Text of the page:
Today is Milan San Remo. A 294km race that is one of cyclings Monuments; races that are considered the the most prestigious one-day events because of age, length and difficulty. The youngest monument is Tour of Flanders, first run over the Belgian cobbles in 1913. Milan San Remo has been every year since 1907, save for a break during the Second World War.
Milan San Remo is unique in that the action doesn't really begin until the last hour of racing as teams organise and pace their contenders to the foot of the Cipressa, the first of two climbs that separate those in form from those still ramping up in the early season. The Poggio is a decisive climb and descent where riders show their hands, make attacks that may or may not stick, and attempt to drop or at least tire the sprinters before the flat run-in to the finish.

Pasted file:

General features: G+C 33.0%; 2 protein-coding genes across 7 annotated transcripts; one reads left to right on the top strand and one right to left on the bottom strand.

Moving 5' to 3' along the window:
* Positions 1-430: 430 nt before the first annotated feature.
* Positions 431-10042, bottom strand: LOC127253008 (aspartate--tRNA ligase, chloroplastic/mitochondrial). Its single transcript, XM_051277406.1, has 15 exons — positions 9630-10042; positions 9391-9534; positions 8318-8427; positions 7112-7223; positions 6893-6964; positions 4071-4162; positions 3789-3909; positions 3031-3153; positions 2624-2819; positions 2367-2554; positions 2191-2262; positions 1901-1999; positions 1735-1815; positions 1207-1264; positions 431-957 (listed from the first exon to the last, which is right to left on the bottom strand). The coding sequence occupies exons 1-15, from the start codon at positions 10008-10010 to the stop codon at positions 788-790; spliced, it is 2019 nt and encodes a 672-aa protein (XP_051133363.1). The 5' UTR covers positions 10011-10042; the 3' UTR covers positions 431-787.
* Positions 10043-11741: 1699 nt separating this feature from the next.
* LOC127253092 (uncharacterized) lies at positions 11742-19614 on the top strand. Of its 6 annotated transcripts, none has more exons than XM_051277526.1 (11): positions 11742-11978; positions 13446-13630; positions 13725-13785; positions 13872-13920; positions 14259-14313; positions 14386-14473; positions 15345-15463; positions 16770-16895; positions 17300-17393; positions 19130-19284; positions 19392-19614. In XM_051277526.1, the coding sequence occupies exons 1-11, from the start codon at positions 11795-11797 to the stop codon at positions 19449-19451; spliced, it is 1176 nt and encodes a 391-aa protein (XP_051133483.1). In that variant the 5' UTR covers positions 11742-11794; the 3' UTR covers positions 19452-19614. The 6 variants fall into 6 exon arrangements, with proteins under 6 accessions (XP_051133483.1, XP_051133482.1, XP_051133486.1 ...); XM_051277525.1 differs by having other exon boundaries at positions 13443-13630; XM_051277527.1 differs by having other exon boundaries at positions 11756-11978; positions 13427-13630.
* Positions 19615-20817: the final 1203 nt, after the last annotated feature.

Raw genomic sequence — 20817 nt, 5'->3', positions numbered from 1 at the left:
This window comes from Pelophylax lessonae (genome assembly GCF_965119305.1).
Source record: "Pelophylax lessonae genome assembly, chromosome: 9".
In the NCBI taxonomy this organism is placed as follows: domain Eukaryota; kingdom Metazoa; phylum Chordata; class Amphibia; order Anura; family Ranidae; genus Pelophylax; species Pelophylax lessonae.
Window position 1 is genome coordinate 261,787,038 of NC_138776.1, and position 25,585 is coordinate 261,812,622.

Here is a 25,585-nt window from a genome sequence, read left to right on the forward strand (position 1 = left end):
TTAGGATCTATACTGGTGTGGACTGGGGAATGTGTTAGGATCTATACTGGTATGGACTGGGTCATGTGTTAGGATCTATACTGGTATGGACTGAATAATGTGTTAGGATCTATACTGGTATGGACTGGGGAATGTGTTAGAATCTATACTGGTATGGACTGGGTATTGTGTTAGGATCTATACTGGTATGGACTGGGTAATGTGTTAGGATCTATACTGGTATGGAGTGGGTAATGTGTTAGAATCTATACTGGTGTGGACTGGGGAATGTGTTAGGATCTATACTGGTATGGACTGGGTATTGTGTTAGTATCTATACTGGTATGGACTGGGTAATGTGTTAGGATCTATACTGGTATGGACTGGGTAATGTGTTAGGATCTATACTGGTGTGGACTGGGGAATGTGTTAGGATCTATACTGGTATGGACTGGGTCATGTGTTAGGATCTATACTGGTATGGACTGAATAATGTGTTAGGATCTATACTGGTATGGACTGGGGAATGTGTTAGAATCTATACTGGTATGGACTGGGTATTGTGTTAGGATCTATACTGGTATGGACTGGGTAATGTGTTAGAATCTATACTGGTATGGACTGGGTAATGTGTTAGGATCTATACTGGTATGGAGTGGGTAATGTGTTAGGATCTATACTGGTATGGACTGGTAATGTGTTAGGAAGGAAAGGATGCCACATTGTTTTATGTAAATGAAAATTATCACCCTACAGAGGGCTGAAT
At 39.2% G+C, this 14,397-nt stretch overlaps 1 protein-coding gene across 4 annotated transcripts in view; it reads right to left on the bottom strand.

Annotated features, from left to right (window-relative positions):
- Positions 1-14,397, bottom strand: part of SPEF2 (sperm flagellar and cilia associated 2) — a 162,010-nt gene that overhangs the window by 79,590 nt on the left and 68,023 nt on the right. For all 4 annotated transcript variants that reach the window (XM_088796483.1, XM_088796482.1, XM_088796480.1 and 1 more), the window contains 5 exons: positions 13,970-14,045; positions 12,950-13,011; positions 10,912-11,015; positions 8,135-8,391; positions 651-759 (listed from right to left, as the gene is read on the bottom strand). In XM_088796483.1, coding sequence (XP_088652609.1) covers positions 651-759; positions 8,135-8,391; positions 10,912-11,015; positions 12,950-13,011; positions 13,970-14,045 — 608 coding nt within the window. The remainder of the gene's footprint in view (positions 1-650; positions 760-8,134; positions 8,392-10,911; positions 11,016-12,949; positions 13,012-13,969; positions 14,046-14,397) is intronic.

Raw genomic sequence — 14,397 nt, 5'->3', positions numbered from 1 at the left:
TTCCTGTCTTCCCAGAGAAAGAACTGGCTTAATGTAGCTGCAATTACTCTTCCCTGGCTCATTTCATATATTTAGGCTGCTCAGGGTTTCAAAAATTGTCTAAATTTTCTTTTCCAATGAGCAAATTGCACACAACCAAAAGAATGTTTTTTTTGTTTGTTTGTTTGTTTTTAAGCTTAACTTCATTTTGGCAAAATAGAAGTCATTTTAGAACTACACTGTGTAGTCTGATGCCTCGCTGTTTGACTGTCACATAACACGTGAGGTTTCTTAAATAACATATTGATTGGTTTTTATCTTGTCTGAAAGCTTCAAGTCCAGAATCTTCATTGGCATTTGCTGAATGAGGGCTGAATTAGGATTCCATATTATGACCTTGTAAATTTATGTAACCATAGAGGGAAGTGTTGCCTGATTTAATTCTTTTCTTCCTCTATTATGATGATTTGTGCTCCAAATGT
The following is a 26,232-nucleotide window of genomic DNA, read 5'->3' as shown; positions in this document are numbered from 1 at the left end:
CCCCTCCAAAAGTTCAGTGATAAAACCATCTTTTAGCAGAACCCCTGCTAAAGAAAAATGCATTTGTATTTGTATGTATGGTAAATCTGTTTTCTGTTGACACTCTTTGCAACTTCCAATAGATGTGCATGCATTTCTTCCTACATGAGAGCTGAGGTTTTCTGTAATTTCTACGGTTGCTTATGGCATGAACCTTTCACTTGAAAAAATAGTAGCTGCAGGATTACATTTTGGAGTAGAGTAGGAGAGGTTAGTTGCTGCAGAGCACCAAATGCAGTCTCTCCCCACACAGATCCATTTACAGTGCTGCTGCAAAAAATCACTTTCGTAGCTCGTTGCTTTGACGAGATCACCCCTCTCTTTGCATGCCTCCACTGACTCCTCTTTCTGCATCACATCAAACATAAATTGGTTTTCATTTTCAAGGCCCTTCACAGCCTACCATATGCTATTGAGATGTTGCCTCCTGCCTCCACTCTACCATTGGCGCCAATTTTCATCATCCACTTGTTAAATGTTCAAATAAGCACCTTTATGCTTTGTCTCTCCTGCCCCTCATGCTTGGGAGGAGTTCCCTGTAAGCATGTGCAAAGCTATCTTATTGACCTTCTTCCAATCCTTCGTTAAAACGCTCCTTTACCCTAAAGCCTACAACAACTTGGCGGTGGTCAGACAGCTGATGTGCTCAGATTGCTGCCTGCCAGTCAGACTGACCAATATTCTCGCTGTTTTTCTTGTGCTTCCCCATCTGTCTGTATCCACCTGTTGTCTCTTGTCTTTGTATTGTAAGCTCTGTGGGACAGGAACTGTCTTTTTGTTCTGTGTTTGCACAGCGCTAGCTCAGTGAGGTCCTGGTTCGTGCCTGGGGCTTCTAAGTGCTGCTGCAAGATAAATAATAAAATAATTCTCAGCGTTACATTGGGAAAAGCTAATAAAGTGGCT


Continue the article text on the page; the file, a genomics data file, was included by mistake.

While the race is uneventful for more than 200km, the final is so unpredictable that there hasn't been a repeat winner for more than 20 years, with Erik Zabel winning in 2000 and 2001. It's the only race where there is a strong chance of a win for grand tour contenders (Vincenzo Nibali, 2018), puncheurs (Julian Alaphilippe, 2019), and pure sprinters (Alexander Kristoff, 2014) alike.
Only three riders have won every monument throughout their career, most recently with Roger De Vlaeminck completing the set in 1979. Unsurprisingly, Eddy Merckx holds the all-time record with 19 monuments, 7 of which at Milan San Remo.